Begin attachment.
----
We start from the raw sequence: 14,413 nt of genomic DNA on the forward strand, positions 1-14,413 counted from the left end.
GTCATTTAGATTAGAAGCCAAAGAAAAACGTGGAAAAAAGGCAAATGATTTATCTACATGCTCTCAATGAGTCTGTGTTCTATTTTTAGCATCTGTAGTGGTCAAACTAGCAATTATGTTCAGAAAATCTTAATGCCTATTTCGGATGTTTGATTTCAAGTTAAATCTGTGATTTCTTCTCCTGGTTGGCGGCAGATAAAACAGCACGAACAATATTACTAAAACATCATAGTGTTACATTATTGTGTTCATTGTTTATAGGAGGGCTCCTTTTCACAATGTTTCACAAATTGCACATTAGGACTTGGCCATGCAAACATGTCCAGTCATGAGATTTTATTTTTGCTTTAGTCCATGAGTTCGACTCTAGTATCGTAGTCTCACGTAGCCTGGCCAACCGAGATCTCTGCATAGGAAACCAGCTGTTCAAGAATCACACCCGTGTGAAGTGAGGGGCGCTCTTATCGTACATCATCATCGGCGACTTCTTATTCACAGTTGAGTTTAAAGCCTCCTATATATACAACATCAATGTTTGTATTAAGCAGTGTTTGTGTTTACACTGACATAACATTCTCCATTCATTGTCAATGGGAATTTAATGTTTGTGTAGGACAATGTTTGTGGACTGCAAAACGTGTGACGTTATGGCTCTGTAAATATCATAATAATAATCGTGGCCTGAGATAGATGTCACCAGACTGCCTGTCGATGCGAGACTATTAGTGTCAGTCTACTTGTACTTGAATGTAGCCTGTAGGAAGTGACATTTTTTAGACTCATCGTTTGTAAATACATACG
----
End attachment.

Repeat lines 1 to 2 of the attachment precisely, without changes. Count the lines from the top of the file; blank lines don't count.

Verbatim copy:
We start from the raw sequence: 14,413 nt of genomic DNA on the forward strand, positions 1-14,413 counted from the left end.
GTCATTTAGATTAGAAGCCAAAGAAAAACGTGGAAAAAAGGCAAATGATTTATCTACATGCTCTCAATGAGTCTGTGTTCTATTTTTAGCATCTGTAGTGGTCAAACTAGCAATTATGTTCAGAAAATCTTAATGCCTATTTCGGATGTTTGATTTCAAGTTAAATCTGTGATTTCTTCTCCTGGTTGGCGGCAGATAAAACAGCACGAACAATATTACTAAAACATCATAGTGTTACATTATTGTGTTCATTGTTTATAGGAGGGCTCCTTTTCACAATGTTTCACAAATTGCACATTAGGACTTGGCCATGCAAACATGTCCAGTCATGAGATTTTATTTTTGCTTTAGTCCATGAGTTCGACTCTAGTATCGTAGTCTCACGTAGCCTGGCCAACCGAGATCTCTGCATAGGAAACCAGCTGTTCAAGAATCACACCCGTGTGAAGTGAGGGGCGCTCTTATCGTACATCATCATCGGCGACTTCTTATTCACAGTTGAGTTTAAAGCCTCCTATATATACAACATCAATGTTTGTATTAAGCAGTGTTTGTGTTTACACTGACATAACATTCTCCATTCATTGTCAATGGGAATTTAATGTTTGTGTAGGACAATGTTTGTGGACTGCAAAACGTGTGACGTTATGGCTCTGTAAATATCATAATAATAATCGTGGCCTGAGATAGATGTCACCAGACTGCCTGTCGATGCGAGACTATTAGTGTCAGTCTACTTGTACTTGAATGTAGCCTGTAGGAAGTGACATTTTTTAGACTCATCGTTTGTAAATACATACG